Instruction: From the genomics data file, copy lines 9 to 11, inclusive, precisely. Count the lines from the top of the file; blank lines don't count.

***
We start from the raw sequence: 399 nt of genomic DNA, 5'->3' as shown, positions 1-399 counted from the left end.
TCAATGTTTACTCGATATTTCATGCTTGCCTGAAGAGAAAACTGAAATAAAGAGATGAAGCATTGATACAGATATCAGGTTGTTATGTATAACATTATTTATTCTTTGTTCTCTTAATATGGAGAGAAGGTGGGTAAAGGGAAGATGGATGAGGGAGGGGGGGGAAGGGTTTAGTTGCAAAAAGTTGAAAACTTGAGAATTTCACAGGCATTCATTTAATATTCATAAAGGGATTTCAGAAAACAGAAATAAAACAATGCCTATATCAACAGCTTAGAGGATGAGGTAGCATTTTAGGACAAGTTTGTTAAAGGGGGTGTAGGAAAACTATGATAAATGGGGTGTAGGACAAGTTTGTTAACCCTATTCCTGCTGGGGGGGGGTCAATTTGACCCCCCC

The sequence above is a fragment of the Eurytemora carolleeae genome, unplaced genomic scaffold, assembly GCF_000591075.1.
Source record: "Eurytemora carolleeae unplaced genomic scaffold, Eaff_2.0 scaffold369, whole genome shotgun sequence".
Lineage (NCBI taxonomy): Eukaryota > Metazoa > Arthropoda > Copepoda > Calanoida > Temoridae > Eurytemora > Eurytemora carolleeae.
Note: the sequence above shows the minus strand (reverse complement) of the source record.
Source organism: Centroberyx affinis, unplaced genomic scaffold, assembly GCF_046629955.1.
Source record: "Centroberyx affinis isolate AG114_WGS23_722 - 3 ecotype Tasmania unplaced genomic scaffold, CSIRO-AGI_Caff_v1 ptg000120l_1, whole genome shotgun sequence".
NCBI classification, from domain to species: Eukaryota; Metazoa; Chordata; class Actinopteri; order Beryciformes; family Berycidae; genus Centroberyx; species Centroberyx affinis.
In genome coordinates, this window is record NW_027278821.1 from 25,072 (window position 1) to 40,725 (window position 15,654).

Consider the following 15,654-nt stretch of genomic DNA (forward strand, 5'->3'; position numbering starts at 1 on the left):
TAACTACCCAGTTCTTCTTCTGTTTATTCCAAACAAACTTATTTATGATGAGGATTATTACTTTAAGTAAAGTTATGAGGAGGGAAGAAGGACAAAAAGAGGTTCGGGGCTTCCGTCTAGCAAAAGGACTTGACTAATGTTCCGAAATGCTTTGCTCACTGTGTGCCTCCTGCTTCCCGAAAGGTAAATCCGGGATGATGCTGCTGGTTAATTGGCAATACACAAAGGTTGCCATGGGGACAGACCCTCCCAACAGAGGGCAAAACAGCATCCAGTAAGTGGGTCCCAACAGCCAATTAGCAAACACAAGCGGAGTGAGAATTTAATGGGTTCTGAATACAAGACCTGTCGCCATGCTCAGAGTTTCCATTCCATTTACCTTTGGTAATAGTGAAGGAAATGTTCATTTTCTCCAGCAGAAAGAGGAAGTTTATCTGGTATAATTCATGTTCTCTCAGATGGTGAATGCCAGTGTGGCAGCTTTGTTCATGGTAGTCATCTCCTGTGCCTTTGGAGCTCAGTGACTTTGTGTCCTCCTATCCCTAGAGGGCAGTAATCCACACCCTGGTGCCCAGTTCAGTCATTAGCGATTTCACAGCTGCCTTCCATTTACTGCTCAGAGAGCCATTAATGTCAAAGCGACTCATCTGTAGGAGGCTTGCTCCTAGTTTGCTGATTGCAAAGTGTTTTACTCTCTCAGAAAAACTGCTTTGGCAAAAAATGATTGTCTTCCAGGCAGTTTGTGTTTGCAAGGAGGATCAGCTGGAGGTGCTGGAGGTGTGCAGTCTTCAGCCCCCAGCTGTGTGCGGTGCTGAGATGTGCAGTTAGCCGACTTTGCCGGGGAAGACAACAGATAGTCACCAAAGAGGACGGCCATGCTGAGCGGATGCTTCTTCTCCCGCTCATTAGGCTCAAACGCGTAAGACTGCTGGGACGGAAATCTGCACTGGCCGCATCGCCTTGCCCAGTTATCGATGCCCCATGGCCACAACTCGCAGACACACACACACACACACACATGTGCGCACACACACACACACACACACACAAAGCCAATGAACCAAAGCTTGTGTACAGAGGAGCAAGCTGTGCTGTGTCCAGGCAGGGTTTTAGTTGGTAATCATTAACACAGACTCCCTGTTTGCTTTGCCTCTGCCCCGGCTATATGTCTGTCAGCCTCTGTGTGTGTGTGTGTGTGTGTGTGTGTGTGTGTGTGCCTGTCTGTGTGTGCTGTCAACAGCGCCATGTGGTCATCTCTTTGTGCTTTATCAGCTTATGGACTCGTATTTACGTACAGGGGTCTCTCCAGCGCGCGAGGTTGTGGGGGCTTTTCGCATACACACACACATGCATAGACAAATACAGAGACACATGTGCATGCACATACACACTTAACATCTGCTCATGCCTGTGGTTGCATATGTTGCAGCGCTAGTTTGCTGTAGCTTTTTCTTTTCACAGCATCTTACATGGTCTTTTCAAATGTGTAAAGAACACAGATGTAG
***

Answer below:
NCBI classification, from domain to species: Eukaryota; Metazoa; Chordata; class Actinopteri; order Beryciformes; family Berycidae; genus Centroberyx; species Centroberyx affinis.
In genome coordinates, this window is record NW_027278821.1 from 25,072 (window position 1) to 40,725 (window position 15,654).

Consider the following 15,654-nt stretch of genomic DNA (forward strand, 5'->3'; position numbering starts at 1 on the left):